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Why We Cannot Wear Contact Lenses When We Sleep

By Molly McAdams ; Updated August 14, 2017

Although some types of contact lenses are made to wear for extended periods of time, most conventional lenses are designed for daily wear and must be removed for cleaning and disinfecting every night before you go to sleep. Sleeping in contact lenses affects the blood vessels in the eye and increases the risk of developing corneal infections that can lead to permanent loss of eyesight.

Types of Lenses

Conventional contact lenses are soft lenses that are designed for long-term use. They are removed and cleaned daily and can be used for up to one year. Planned replacement lenses are soft lenses made to be used for a specific period of time, from one to six months, before they are replaced. Disposable contact lenses are worn for one day, or up to two weeks, depending on the type, then discarded and replaced with new lenses.

If you cannot see clearly through any type of soft contacts, you may be able to wear rigid gas permeable--RGP--lenses. These are stiffer, smaller lenses that are usually removed daily for cleaning and sterilizing and can be used for up to one year. Some RGP lenses are designed to be worn continually, including overnight, for up to one week.

Time Frame

The more often you change your contact lenses, regardless of the style, the healthier it is for your eyes, notes Oregon Health & Science University's Casey Eye Institute. Even though extended-wear lenses are specifically designed to be worn while sleeping, they are not as good for your eyes as daily-wear lenses that are removed every day.

If you have the choice, Casey Eye Institute says, one-day disposables are the healthiest lenses for most people, because you do not put them back in your eye once removed, so the risk of introducing contaminants is much lower than with two-week disposables or conventional lenses of any type.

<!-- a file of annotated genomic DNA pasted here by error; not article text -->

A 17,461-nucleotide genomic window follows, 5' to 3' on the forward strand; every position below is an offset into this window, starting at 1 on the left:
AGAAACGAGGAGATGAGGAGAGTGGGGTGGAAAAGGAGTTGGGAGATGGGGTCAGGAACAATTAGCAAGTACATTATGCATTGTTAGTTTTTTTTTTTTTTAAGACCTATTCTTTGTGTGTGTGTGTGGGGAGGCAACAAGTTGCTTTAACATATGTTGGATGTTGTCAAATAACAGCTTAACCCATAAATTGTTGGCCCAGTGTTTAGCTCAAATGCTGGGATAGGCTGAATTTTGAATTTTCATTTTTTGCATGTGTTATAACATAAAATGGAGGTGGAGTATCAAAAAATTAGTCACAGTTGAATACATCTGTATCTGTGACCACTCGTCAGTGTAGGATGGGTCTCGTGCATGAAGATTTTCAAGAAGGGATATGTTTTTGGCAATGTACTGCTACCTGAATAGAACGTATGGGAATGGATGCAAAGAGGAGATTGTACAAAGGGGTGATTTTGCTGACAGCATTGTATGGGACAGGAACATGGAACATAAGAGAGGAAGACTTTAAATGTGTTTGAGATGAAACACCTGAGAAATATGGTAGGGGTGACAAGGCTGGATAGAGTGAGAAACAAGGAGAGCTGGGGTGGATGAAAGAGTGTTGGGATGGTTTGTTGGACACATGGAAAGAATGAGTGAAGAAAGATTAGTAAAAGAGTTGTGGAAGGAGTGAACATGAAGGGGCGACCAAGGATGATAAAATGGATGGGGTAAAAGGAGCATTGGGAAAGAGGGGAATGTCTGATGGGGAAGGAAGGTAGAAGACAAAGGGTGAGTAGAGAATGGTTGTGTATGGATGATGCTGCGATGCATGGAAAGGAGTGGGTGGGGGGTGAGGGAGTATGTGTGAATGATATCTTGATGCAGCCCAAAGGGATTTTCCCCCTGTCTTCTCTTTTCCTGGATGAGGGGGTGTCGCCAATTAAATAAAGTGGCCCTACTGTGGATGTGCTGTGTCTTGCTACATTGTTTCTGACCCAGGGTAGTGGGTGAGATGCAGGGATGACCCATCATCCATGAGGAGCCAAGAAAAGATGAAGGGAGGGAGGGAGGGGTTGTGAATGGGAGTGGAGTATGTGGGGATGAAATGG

Contact lenses that are not designed for overnight wear block the flow of oxygen to the cornea. When oxygen is blocked, new blood vessels form in the eye in an attempt to bring in more oxygen. Because these are not normal blood vessels, they can interfere with your vision. Swelling and clouding of the cornea is another possible side effect from leaving daily-wear contact lenses in your eyes when you sleep. These symptoms also interfere with clear vision.


Contact lenses worn when sleeping can cause an ulceration, or open sore, on the cornea, notes the University of Maryland Medical Center. An ulcerated cornea is associated with bacterial infections, such as keratitis. Although the overall incidence is low, the risk of developing one of several forms of infectious keratitis, an eye disease associated with infection from various bacteria, is 80 times higher among contact lens wearers than non-wearers, and highest among those who use extended-wear lenses, according to the Association of Optometric Contact Lens Educators.


A study published in the 2005 issue of the "British Journal of Ophthalmology" confirms that keratitis occurs significantly more often in contact lens wearers who sleep in their lenses than in those who only wear them when awake. The researchers, from the the University of Manchester and the Royal Eye Hospital in Manchester, U.K., recommend that anyone who wants to sleep in contact lenses cut the risk by wearing only silicone hydrogel lenses.

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